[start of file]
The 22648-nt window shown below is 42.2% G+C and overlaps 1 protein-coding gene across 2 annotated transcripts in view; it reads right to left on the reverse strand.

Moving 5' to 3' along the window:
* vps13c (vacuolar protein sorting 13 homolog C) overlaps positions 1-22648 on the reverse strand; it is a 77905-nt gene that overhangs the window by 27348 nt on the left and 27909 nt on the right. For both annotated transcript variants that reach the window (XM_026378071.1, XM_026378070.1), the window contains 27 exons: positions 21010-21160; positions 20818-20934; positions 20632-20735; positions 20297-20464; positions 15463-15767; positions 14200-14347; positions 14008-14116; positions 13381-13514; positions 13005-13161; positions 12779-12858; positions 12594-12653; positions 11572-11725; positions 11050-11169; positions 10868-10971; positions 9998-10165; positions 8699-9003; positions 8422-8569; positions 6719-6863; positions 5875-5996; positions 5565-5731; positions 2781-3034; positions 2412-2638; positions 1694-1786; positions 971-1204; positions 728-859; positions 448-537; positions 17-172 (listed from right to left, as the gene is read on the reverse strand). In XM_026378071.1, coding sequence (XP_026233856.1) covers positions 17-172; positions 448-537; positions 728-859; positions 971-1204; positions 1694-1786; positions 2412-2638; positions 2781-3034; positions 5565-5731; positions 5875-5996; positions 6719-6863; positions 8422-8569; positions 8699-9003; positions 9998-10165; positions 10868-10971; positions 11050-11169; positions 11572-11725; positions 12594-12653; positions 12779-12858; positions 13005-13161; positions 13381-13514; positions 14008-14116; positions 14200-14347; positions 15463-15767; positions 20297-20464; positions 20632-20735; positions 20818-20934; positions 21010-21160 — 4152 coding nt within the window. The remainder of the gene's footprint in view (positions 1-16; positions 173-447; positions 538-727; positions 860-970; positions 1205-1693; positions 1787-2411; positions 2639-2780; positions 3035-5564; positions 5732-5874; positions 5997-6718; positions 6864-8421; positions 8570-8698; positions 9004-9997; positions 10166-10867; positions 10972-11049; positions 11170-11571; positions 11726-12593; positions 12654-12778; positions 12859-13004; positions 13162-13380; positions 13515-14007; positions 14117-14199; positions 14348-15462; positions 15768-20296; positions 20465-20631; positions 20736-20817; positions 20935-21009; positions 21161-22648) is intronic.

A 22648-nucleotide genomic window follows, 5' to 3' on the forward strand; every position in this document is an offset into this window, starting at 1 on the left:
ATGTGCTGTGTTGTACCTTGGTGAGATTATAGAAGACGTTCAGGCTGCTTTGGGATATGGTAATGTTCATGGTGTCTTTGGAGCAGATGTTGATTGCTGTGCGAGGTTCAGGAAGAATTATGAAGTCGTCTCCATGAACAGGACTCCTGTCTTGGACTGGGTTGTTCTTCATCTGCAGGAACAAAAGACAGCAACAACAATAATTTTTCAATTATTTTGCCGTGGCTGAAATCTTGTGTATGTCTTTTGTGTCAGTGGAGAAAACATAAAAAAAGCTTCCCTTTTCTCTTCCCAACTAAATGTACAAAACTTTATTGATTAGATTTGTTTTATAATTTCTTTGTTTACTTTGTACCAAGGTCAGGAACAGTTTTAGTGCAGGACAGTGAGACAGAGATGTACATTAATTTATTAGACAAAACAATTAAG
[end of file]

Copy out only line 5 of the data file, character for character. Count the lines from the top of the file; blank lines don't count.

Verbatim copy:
ATGTGCTGTGTTGTACCTTGGTGAGATTATAGAAGACGTTCAGGCTGCTTTGGGATATGGTAATGTTCATGGTGTCTTTGGAGCAGATGTTGATTGCTGTGCGAGGTTCAGGAAGAATTATGAAGTCGTCTCCATGAACAGGACTCCTGTCTTGGACTGGGTTGTTCTTCATCTGCAGGAACAAAAGACAGCAACAACAATAATTTTTCAATTATTTTGCCGTGGCTGAAATCTTGTGTATGTCTTTTGTGTCAGTGGAGAAAACATAAAAAAAGCTTCCCTTTTCTCTTCCCAACTAAATGTACAAAACTTTATTGATTAGATTTGTTTTATAATTTCTTTGTTTACTTTGTACCAAGGTCAGGAACAGTTTTAGTGCAGGACAGTGAGACAGAGATGTACATTAATTTATTAGACAAAACAATTAAG